If Arizona Wildcats history is any indication, being an interim head coach isn’t that bad.

You just have to have a long view of things.

Consider that of the three top men who steered the Arizona Wildcats as interim coaches in 2007-08 and 2008-09, two are running college programs (USC’s Kevin O’Neill and Grant Canyon’s Russ Pennell) while the other (Charlotte’s Mike Dunlap) is an NBA head coach.

Indeed, that’s exactly the perspective that Chris Walker is taking as the interim head coach at Texas Tech, which will host the Wildcats tonight.

No matter how difficult the present looks.

A former guard at Villanova in the late 1980s and early 1990s, Walker was asked to take over the Red Raiders in October after the controversial exit of former coach Billy Gillespie, who was found to have run practices exceeding NCAA rules and prompted a near-mutiny from his players over his methods.

Since Gillespie was hired in March 2011, 15 players exited Texas Tech’s program, including six who bailed after last season. Many of those remaining went Texas Tech officials to complain about him, with leading scorer Jordan Tolbert saying publicly that he no longer wanted to play for Gillespie.

On the court, not surprisingly, the Red Raiders were picked to finish next to last in the Big 12, ahead of only conference newcomer Texas Christian.

It sounds bad. Maybe it is bad. But it’s a head coaching job, one that will stay on Walker’s resume forever.

“I look at it as awesome opportunity,” Walker said. “The way I look at it, everything is an interim situation. You just don’t know.”

Walker has been sharing his positive message with the Red Raiders, who have responded with a 4-0 record so far, albeit against weak competition.

There are no conversations about the past. Not anymore.

“I’ll just tell you that the only thing we’re focused on” is looking ahead, said Walker, when asked about the circumstances he took over from. “We can’t get anything going by looking backwards.”

An assistant under Gillespie last season who has made several stops in 17 years as an assistant coach, Walker took over just before full practices started and began delicately re-establishing his relationship with his players.

“I’ve always had a great relationship with the guys, but with a transition to being a head coach, they have to see you as being in an authoritarian role,” Walker said. “You have to initiate that and let them know that it’ll be in a different way. The guys have been awesome.”

Among other things, Walker told his players to have faith in themselves, to worry only about what they can control, and not worry about public opinion.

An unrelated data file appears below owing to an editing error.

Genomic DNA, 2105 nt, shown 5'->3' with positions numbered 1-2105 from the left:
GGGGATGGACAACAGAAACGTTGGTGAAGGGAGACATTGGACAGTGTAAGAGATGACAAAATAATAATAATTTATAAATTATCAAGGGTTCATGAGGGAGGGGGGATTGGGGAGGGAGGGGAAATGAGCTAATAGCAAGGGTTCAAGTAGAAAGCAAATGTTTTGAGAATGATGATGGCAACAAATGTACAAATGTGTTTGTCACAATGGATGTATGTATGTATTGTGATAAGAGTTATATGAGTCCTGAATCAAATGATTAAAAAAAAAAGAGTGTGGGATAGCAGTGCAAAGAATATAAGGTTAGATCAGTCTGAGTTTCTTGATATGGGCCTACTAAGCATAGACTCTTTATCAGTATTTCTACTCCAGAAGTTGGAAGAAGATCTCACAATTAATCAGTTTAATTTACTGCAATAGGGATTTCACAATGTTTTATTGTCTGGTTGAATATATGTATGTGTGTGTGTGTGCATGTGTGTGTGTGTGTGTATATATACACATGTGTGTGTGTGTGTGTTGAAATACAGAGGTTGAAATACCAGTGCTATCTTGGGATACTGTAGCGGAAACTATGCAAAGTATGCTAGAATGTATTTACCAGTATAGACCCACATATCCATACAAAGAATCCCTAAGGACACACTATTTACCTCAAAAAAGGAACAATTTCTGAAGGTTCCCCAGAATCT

Judging by Texas Tech’s play so far, his message may be getting through.

“I think the team rallied around each other and kept each other strong,” said junior Jaye Crockett, the Red Raiders’ leading scorer. “Our team is full of mentally strong people and we’re just moving forward.”

Walker also made sure they had fun on the court. He has the Red Raiders playing a furiously uptempo offensive style that is fueled in part by an aggressive, pressing defense.

“The number one thing is we’ve got a little more talent. That has certainly helped,” Walker said. “The other thing, in my opinion, is that every coach has his own style and we have a team that accentuates it. We have the personnel to fit.”

The statistics prove his point. The Red Raiders are averaging 88.8 points and 13 steals per game.

And, when UA assistant coach Book Richardson scouted the Red Raiders this week, he also saw some intangibles.

Texas Tech did not play like a broken team. They played together.

“I think they have taken in that brothership of ‘it’s us against the world,’” Richardson said. “They said ‘we’ve been kind of the laughingstock of college basketball with what happened’ but they play really hard. I also think they’re playing for the guy who’s coaching now.”

That’s Walker. Maybe the Red Raiders will keep rallying around him and he’ll work his way into a permanent job by the end of this season. Or maybe he’ll find a future elsewhere, with a year of head coaching experience now on his resume.

Either way, it will be a ride Walker won’t forget.

“I used to focus on the destination, not the journey,” Walker said. “I realize there were so many things I have the opportunity to achieve and that if I stayed humble I would get an opportunity to realize my dream.”